20 septembre 2015 / 23 h 07 / Guevedoces
In every way, Johnny is physically and biologically male. But, astonishingly he did not grow a penis until he hit puberty. He is one of many children who live in Salinas, an isolated village in the southwestern Dominican Republic, who are seemingly born female, only to become men in their teenage years.
Although Johnny’s story may seem extraordinary, cases of little girls turning into boys are so prevalent in the village that it is no longer considered abnormal. The children are simply referred to as the ‘guevedoces’ – which literally translates as ‘penis at 12’*.
[…] The rare genetic disorder occurs because of a missing enzyme which prevents the production of a specific form of the male sex hormone - dihydro-testosterone - in the womb.
All babies in the womb, whether male or female, have internal glands known as gonads and a small bump between their legs called a tubercle. At around eight weeks, male babies who carry the Y chromosome start to produce dihydro-testosterone in large amounts, which turns the tubercle into a penis. For females, the tubercle becomes a clitoris.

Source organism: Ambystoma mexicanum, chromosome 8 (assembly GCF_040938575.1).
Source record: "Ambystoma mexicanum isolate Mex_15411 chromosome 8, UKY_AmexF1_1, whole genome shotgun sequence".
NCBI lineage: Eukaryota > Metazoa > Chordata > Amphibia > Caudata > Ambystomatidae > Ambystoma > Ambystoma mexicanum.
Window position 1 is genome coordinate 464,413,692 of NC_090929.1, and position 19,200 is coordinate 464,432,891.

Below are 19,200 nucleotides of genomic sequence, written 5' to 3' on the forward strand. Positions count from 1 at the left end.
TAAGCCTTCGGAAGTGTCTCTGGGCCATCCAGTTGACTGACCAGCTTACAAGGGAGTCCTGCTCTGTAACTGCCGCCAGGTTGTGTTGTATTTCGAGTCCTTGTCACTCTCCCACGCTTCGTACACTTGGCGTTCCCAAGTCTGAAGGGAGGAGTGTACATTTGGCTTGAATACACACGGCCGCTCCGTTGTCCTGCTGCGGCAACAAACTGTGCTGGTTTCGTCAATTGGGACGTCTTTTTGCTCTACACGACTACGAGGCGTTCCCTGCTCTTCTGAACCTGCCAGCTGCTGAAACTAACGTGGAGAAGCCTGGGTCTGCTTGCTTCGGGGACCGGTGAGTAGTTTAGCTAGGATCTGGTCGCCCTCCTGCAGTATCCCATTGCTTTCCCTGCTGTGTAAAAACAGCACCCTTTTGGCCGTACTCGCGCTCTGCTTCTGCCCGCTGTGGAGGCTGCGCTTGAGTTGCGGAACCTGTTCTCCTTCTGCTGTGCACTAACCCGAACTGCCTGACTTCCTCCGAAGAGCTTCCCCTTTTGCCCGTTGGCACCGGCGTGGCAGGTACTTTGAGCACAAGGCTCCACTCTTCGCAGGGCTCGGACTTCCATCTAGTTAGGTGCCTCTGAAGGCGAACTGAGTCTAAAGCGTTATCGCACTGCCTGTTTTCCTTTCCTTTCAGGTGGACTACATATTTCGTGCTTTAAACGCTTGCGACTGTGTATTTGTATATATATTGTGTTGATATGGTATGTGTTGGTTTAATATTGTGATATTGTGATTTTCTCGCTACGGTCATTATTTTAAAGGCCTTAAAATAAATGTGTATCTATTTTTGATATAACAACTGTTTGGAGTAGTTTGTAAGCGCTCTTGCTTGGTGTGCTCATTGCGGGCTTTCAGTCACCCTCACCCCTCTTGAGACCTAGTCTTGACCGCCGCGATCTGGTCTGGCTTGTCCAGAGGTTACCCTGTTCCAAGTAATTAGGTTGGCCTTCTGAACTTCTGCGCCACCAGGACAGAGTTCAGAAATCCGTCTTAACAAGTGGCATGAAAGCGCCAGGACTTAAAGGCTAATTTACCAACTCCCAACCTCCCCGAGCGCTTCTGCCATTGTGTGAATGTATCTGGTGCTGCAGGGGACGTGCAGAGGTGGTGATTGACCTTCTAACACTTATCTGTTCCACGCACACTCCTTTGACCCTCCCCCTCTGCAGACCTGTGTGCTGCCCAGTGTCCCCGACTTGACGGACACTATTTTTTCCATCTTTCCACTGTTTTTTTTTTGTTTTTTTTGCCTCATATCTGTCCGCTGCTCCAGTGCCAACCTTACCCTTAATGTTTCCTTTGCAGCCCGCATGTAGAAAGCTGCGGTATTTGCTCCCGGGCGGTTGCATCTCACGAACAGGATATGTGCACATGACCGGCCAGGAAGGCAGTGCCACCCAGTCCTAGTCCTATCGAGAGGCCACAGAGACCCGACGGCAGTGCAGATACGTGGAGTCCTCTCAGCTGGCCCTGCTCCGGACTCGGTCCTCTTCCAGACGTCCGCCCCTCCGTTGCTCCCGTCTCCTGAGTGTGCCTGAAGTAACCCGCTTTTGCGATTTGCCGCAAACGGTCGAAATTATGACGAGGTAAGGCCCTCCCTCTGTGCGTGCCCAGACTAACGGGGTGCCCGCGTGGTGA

But some male babies are missing the enzyme 5-α-reductase which triggers the hormone surge, so they appear to be born female with no testes and what appears to be a vagina. It is not until puberty, when another huge surge of testosterone is produced, that the male reproductive organs emerge. What should have happened in the womb happens around 12 years later. Their voices deepen and they finally grow a penis.
[…] Many decide not to change from their female names, so some men in Salinas have names like Catherine.
The guevedoces were first discovered by a Cornell University endocrinologist Dr Julianne Imperato in the 1970s who travelled to Dominican Republic after hearing strange rumours about girls turning into boys. Further cases have since been seen in the Sambian villages of Papua New Guinea although the Sambians view the children as flawed males and they are often shunned, unlike the Dominicans who welcome the transformation with widespread celebration.
[…] “Guevedoces are also sometimes called “machihembras” meaning “first a woman, then a man”.
[…] Around one in 90 children in Salinas are guevedoces and although they resemble sexually normal males, subtle differences do still exist in adulthood. Most have decreased amounts of facial hair and smaller prostate glands relative to the average male.
The Telegraph, Sarah Knapton: “The astonishing village where little girls turn into boys aged 12.”
(*) In fact, the meaning is “testicles at 12” (“huevos — testículos — a los doce”).